photograph(s) © copyright, ROBERT GLENN KETCHUM, 2017, @RbtGlennKetchum @LittleBearProd #LittleBearProd

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    Thursday, October 12, 2017

    High and Wild:  Three Years of Wandering in the Wind Rivers, #7:
    Wind River, #7: Our path leads us through several broad meadows filled with flowers, that are punctuated by stands of trees. The expansive terrain at this elevation is really surprising to us, as it was invisible from below, and although we are “alpine” at about 9,000ft. by all description, this does not look like the alpine we know from hiking in granite mountains. Were these alpine meadows and lakes as we knew them from adventures in Idaho ( dfc7fc), we would be surrounded by rock at this point, the lake would be jewel-like, set in that rocky terrain, and the “meadows” would be small and intimate, in many places only supporting space for a single tent. Right now it feels to us like we are still walking in the the trees and meadows of the forest floor, that is now several thousand feet below us. AND, where is the lake? Then the trail rounds a bend, and this appears. With room to camp an army almost anywhere, we pick a nice viewpoint of these summits, and settle in. The trail goes on past our site, so after we set up and square away camp, we return to it to see where it leads. In this image, we have come in from the left, and the continuing trail goes to the right, through that spot of sunlight on the other side of this POV. What we discover is that it winds around BEHIND the cliff faces that form the front of the range and lie before us here. We ARE at the heart of it all, for sure, as we hoped to summit, and preferably Ramshorn Peak, 11,800ft.. What we do not expect is the trail takes us to Ramshorn Basin, where we can approach these mountains from their backside. Knowing the basin is our ascent point, we scramble in the nearby crumbling ledges for the remaining afternoon, gaining some treeless elevation so we can watch the afternoon storm build over the Du Noir Valley. With weather past, we descend and head back to camp for the evening. Enroute along the trail, we encounter (at a good safe distance) a MONSTER badger prowling around, so after dinner we have a new food storage protocol involving really tall trees, then - sunset, star show, lights out! Tomorrow, weather permitting, we will take in new views and breathe a much thinner part of the atmosphere at 11,000+.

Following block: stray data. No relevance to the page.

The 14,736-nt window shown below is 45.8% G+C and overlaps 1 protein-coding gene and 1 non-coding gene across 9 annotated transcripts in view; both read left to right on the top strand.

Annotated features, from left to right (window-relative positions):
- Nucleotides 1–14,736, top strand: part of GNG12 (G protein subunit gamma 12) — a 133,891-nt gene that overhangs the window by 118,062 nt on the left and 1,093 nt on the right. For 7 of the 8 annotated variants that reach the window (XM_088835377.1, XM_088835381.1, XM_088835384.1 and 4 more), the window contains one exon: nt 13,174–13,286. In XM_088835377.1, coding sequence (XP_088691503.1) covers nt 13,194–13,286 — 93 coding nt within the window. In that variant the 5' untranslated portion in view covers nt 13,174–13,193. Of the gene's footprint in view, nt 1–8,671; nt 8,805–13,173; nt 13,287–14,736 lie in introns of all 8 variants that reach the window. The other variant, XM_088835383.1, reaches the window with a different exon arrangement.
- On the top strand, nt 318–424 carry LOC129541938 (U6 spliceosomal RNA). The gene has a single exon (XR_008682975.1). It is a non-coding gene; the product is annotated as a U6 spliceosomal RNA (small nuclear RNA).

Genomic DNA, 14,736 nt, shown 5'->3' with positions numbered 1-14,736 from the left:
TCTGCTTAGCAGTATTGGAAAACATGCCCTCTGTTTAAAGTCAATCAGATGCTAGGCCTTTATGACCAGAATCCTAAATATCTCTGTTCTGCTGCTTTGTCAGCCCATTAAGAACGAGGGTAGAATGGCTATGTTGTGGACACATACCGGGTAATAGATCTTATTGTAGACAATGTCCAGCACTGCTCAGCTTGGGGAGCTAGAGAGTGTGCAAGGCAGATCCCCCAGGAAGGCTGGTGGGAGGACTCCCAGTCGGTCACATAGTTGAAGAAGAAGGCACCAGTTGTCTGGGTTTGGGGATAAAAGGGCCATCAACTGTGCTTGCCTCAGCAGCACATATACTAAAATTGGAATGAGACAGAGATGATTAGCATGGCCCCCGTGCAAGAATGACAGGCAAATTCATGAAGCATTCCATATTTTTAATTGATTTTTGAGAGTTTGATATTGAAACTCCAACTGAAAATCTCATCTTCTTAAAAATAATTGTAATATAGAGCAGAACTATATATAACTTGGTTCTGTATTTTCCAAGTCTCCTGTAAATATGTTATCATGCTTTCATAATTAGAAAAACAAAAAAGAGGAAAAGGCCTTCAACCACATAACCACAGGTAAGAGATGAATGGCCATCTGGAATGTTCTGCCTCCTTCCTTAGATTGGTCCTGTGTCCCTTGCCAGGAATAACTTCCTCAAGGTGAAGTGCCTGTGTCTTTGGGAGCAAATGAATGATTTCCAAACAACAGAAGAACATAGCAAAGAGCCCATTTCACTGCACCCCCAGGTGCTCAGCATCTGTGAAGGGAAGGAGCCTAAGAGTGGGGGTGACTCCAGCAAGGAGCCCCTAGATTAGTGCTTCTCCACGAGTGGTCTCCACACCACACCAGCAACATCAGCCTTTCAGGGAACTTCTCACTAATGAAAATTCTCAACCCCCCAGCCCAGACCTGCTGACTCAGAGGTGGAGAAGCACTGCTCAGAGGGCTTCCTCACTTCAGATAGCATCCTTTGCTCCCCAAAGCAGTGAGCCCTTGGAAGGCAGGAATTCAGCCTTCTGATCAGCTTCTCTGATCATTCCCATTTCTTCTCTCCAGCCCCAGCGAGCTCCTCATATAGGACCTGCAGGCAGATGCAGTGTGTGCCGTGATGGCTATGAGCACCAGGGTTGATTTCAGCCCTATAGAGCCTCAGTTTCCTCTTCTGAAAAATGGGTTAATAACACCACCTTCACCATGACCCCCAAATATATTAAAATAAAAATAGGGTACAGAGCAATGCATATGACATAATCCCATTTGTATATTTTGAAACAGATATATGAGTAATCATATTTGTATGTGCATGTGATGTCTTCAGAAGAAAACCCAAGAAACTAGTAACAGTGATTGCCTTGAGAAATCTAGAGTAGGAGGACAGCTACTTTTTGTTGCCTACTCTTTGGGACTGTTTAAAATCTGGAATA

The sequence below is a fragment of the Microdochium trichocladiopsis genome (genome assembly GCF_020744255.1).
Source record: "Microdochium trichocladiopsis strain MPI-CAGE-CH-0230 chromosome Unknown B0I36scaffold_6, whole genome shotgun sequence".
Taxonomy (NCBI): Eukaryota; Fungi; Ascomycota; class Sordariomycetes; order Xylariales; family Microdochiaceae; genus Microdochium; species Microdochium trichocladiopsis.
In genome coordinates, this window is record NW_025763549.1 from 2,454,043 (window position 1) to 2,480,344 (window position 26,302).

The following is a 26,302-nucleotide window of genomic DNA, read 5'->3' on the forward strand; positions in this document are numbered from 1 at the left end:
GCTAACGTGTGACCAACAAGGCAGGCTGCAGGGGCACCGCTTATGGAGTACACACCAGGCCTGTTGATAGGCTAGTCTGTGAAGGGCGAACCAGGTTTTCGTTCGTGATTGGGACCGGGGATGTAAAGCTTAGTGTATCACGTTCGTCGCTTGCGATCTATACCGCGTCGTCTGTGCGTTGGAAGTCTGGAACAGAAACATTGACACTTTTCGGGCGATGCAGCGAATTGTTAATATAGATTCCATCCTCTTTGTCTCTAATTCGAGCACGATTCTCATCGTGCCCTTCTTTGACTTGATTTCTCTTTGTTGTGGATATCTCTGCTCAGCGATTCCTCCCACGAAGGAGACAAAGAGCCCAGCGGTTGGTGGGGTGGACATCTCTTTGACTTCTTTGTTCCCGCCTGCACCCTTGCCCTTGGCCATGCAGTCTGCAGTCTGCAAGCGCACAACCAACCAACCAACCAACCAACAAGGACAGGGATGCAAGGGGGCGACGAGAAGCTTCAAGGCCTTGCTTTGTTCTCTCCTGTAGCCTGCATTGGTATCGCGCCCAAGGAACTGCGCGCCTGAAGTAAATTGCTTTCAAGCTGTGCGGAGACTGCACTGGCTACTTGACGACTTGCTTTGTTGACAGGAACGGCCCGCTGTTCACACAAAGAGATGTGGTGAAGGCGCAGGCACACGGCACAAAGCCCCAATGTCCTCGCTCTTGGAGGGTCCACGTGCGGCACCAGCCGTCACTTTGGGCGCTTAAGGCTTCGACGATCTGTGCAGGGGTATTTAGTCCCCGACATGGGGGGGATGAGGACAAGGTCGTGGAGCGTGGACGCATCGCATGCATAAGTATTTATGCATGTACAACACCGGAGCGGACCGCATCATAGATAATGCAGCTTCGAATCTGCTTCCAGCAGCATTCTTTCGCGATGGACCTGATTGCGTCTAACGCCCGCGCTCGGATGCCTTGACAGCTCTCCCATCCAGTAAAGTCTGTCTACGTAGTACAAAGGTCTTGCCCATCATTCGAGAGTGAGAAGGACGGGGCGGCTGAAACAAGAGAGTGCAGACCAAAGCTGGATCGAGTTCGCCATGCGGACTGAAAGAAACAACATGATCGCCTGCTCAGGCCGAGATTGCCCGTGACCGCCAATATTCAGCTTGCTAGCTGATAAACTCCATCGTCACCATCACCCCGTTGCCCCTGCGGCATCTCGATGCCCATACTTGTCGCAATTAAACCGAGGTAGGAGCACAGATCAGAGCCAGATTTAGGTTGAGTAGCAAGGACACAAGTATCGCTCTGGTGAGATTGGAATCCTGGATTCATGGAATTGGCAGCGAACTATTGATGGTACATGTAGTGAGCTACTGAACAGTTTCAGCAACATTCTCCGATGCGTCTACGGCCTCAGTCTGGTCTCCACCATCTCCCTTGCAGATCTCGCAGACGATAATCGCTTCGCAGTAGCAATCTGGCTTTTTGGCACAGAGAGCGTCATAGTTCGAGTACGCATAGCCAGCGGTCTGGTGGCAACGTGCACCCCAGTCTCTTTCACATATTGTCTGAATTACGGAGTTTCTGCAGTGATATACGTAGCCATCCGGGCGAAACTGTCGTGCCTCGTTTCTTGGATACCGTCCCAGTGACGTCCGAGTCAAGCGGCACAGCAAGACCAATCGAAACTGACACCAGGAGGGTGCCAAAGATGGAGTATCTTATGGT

photograph(s) © copyright, ROBERT GLENN KETCHUM, 2017, @RbtGlennKetchum @LittleBearProd #LittleBearProd

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    Thursday, October 5, 2017

    High and Wild:  Three Years of Wandering in the Wind Rivers, #6:
    Wind River, #6: Our hike through the trees brings us right to the base of the steep, layered walls, and then the trail runs along them for awhile, until it comes to a stream tumbling down a verdant and flower-filled ravine of boulder rubble. Turning rather steeply up the ravine, our trail ascends through a scree of small rocks, and bridges various rock band layers as it climbs. Progress is slow because the rubble makes traction difficult. We get some rain as we slog upward, but nothing that makes life miserable. Although these are NOT the kind of mountains we expected to hike in, they are strangely beautiful at the peak of their summer bloom. As quickly as our ascent began, it ends, leveling off once again into a broad meadow of grass and more flowers. It is clear we have risen considerably higher, and all of us can tell we are exercising at 7,000ft. or more, because we work harder to breathe, and stop more often to catch our breath. What surprises me now, is how expansive this new meadow is. From below, none of us had any sense that there were pockets of terrain this size, so far up the slopes of these strangely configured mountains.